The ballet of Don Quixote, the San Francisco Ballet season opener, doesn’t tell the whole tale of the man who read too many novels, decided he was a knight, and went off to chivalrously tilt at windmills, his faithful Sancho Panza by his side. That would be an awfully long evening.  

Instead, the ballet composed by Ludwig Minkus, with Helgi Tomasson and Yuri Possokhov updating Marius Petipa’s choreography, focuses on one story. It is that of Kitri, an innkeeper’s daughter and her love, the barber Basilio. Don Quixote and Sancho Panza play supporting roles, and it becomes a sort of romantic comedy, ending with a wedding. 

Angelo Greco, who plays the role of Basilio, loves classical ballets. This is one of his favorites, for the story and the physicality. 

“It has really beautiful music, kind of sparkling, and a lot of technique,” he said. “It’s a pretty fun story. I’m dancing with Mathilde Froustey, and we’re starting to have more feeling and being like two bodies in one. You can understand each other just by looking at each other.”

Angelo Greco in Tomasson/Possokhov’s ‘Don Quixote’. Photo by Erik Tomasson.

Greco, who was named one of Dance Magazine’s 25 to Watch last year, appreciates the joyful, energetic nature of Don Quixote. 

“I see myself a lot in the first act — I want to have fun, I want to enjoy my life. I have that kind of energy, and I need to do something all the time,” he said. “I really find myself in this ballet technically. I’m the kind of dancer who likes to do jumps.”

Don Quixote is known for its physicality and jumps — the most famous being the “Kitri jump,” where the dancer jumps into the air, and her back leg comes up, almost hitting her head.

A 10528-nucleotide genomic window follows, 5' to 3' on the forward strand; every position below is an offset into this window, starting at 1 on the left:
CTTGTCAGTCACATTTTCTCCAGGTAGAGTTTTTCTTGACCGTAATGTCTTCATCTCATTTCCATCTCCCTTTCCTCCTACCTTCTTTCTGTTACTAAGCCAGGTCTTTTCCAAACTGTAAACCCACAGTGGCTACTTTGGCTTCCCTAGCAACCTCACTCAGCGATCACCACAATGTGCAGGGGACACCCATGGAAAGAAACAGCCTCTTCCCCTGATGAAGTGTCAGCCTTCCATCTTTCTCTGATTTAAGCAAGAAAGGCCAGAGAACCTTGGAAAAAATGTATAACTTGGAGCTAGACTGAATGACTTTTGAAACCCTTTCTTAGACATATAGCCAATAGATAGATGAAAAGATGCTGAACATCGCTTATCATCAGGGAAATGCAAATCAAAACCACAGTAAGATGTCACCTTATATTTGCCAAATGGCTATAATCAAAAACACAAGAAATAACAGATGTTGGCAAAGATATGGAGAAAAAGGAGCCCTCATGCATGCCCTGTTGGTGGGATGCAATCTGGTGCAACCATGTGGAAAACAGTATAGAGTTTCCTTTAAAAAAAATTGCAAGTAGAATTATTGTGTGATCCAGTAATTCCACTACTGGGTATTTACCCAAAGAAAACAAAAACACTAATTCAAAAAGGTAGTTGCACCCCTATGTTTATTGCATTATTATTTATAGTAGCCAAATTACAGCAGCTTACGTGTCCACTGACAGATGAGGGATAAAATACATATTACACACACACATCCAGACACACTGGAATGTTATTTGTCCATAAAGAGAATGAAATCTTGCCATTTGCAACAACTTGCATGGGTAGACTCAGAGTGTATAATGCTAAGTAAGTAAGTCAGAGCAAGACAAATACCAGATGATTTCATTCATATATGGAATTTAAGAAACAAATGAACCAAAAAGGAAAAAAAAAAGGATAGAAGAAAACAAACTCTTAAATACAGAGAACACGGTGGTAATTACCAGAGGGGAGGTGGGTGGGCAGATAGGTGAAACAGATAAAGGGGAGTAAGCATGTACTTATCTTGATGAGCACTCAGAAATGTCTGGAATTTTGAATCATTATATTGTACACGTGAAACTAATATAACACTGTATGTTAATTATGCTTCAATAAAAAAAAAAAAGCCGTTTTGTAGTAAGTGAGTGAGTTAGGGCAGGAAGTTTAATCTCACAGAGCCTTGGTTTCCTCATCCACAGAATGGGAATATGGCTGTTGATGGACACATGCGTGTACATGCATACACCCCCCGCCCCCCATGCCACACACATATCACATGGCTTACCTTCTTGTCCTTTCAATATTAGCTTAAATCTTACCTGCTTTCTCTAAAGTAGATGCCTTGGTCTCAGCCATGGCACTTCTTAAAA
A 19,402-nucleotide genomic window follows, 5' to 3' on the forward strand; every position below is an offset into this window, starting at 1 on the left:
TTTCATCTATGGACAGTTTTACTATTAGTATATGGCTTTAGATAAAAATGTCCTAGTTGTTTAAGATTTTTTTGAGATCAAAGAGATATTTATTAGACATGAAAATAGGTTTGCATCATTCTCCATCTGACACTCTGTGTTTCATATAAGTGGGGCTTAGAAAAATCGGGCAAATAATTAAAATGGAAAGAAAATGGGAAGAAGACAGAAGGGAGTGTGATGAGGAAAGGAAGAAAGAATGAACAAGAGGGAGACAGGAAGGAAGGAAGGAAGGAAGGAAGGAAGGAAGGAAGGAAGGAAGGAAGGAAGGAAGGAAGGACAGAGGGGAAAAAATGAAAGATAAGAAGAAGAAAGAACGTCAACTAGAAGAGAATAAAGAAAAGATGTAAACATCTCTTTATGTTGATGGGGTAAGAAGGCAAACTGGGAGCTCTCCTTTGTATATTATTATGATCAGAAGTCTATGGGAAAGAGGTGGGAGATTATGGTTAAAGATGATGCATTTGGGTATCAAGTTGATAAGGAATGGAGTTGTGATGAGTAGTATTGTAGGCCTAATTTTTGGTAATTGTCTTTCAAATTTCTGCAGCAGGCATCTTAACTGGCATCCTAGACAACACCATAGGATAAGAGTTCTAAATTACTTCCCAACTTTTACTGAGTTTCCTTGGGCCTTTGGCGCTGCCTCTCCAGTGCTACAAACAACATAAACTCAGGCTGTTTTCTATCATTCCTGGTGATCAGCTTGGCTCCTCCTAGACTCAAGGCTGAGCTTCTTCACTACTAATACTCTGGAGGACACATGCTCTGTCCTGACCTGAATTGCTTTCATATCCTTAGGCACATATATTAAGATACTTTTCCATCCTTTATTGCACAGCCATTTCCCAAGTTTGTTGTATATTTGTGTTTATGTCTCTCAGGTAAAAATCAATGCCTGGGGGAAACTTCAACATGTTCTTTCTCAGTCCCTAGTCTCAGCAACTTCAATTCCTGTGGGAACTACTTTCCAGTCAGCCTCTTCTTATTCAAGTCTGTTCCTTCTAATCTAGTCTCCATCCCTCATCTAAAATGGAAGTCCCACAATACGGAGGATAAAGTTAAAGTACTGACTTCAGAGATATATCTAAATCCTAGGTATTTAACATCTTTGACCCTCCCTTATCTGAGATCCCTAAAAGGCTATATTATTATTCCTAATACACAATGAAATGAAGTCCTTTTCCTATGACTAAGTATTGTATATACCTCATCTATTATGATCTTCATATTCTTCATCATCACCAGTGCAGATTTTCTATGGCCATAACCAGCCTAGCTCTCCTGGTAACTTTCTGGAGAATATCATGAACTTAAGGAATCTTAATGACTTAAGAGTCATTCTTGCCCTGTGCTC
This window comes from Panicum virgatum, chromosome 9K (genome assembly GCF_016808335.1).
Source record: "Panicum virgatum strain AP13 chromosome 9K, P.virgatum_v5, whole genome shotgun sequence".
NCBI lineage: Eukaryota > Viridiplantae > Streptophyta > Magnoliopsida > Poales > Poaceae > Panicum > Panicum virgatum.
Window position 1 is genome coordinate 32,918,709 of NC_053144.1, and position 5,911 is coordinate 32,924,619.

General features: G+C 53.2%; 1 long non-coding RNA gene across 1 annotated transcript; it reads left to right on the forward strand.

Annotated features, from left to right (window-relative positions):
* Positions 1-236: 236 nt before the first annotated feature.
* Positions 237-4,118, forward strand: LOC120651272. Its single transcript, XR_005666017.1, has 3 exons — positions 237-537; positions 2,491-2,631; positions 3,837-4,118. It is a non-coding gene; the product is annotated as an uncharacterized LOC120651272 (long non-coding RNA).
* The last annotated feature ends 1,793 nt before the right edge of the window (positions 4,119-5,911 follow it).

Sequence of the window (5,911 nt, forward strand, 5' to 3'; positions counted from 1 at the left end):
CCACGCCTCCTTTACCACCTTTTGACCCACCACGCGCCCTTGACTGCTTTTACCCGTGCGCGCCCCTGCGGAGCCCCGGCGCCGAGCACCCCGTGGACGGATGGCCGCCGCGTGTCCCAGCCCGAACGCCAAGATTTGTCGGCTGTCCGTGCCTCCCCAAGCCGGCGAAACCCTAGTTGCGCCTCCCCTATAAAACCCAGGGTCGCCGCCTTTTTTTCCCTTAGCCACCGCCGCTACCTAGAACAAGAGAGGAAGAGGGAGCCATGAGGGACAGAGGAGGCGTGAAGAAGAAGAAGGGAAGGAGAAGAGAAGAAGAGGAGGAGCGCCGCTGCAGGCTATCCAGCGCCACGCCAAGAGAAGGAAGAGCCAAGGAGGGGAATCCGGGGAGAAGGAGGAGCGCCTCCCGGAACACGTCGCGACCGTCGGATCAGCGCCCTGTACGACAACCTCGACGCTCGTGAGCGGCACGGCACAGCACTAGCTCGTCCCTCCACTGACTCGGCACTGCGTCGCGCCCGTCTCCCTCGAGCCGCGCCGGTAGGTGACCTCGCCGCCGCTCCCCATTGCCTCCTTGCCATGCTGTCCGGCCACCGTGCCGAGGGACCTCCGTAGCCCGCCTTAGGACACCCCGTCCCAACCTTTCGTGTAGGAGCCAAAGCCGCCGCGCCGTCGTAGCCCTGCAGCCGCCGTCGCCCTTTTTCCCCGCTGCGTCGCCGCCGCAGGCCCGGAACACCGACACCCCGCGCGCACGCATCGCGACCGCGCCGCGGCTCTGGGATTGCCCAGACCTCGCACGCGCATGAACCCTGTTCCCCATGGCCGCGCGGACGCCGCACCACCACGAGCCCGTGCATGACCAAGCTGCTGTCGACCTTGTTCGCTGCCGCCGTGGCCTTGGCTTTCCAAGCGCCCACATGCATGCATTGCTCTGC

“In the third act, there’s a wedding and a big party,” Greco said. “You need to really work hard and breathe and concentrate and get everything at once. That’s why I love this ballet.”

Greco loves the rigor of ballet and training every day 

“You cannot be rigid. You need to know how to use your body, and how to breathe,” he said. “It helps me to discover myself. You need to concentrate, and you cannot be in another part of the world — you have to be there.”

Greco, 23, is from Sardinia. He started dancing at 13, which is considered late in ballet. He worked with a teacher he loved and who he felt understood him and his dancing, so he said no to many scholarships he was offered. When his teacher told him he needed to move on  he went to La Scala Ballet Academy in Milan. There, he had class in the morning and rehearsals in the afternoon. In 2016, he came to dance with the San Francisco Ballet. He wasn’t so sure about it at first. 

“I was scared, and I couldn’t speak English,” he said. “The second month I decided I have to go [home]. I had a conversation with my family, and they said you made a choice, you have to keep going, step by step,” Greco said. “I started to enjoy it more after that conversation. It’s a beautiful city and a beautiful company with a lot of talent.”

Fri/23-Feb 3
San Francisco Ballet 
More info here.